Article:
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# Graph Relations

Let $$I(\cdot)$$ be the set of all conditional independencies consistent with the input graph/input distribution.

Independence Map (I-Map): Graph $$G$$ is an independence map for distribution $$p$$ if $$I(G) \subseteq I(p)$$. Intuitively, that means $$p$$ has at least the conditional independencies implied by the graph.

Perfect Map (P-Map): Graph $$G$$ is a perfect map for distribution $$p$$ if $$I(G) = I(p)$$. For a given undirected graph or a given undirected graph, there always exists some $$p$$ such that $$G$$ is a perfect map for $$p$$.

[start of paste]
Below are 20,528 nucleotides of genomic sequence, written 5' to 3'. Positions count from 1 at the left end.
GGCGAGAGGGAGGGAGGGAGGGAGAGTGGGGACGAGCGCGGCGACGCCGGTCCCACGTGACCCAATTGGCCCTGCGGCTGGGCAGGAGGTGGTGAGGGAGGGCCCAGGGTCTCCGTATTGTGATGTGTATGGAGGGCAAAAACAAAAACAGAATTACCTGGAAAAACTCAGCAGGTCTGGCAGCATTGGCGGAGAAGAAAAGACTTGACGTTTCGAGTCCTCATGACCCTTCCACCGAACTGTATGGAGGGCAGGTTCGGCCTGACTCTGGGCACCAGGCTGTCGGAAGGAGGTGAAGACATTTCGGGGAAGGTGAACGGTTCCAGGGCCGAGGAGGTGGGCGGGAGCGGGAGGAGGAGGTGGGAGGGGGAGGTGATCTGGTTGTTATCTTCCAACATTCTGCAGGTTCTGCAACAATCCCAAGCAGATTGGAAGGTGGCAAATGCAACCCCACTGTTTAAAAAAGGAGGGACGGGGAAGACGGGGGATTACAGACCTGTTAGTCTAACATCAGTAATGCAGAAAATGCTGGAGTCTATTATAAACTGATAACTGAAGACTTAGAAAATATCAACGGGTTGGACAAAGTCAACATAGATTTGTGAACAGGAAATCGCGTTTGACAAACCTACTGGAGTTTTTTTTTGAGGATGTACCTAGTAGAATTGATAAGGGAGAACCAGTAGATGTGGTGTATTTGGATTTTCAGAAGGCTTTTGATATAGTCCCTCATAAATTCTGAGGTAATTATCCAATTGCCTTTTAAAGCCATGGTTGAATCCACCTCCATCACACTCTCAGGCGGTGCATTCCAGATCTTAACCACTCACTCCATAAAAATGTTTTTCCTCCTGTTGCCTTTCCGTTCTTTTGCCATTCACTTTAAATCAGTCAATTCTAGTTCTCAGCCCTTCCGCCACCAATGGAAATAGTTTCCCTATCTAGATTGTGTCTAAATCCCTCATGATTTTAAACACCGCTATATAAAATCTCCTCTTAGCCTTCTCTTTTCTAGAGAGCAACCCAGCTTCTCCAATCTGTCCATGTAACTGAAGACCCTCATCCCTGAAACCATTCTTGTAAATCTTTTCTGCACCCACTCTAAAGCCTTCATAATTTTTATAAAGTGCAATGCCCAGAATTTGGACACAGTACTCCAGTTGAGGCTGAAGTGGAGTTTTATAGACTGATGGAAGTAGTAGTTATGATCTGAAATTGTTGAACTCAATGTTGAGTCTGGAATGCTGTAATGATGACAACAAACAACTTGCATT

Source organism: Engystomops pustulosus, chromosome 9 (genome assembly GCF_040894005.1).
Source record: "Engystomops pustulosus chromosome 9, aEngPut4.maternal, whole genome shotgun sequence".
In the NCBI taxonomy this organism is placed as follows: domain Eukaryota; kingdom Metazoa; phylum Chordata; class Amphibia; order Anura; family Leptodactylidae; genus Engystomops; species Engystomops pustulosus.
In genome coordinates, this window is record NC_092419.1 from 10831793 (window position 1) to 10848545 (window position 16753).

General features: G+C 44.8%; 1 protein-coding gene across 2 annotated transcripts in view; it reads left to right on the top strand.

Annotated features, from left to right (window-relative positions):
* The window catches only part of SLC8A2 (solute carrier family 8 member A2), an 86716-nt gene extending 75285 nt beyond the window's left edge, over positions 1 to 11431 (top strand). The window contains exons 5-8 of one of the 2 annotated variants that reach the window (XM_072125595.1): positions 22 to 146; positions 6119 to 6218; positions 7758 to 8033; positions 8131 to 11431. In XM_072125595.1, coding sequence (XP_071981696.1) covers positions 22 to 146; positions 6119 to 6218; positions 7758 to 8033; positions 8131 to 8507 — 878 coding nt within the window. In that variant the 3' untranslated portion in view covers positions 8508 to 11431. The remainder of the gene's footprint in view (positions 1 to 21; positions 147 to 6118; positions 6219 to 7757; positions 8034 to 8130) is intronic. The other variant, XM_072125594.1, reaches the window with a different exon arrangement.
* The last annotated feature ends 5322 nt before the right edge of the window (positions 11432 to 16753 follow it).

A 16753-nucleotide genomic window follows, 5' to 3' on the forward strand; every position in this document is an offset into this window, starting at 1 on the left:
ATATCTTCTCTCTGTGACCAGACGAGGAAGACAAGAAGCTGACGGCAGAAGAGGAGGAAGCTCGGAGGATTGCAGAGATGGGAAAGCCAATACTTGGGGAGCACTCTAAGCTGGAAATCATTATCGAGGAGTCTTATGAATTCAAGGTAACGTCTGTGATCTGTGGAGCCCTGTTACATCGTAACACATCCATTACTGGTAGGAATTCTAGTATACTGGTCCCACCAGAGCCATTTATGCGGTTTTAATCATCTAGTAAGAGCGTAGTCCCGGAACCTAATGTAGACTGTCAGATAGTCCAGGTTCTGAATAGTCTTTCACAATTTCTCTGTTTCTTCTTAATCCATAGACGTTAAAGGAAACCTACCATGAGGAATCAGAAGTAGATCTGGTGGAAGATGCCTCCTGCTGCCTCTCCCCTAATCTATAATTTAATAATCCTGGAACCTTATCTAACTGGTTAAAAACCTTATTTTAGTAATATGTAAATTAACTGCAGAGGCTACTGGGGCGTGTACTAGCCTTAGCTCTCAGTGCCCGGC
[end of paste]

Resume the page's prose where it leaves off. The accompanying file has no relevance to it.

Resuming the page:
__Minimal I-Map$$: Graph$$G$$is a minimal I-map for$$p$$if$$G$$is an I-map and removing any edges from the graph causes$$G$$to lose its status as an I-map. To make these terms concrete, consider the following directed graph $$G$$: $X_1 \rightarrow X_3 \leftarrow X_2$ • Suppose $$P(X_1, X_2, X_3) = P(X_1) P(X_2) P(X_3)$$. Then $$G$$ is an I-map. •  Suppose$$P(X_1, X_2, X_3) = P(X_1) P(X_2) P(X_3 X_1, X_2)$$. Then$$G is a P-map.
• Suppose $$P(X_1, X_2, X_3) = P(X_2) P(X_1|X_2) P(X_3|X_1, X_2)$$. Then $$G$$ is neither an I-map nor a P-map.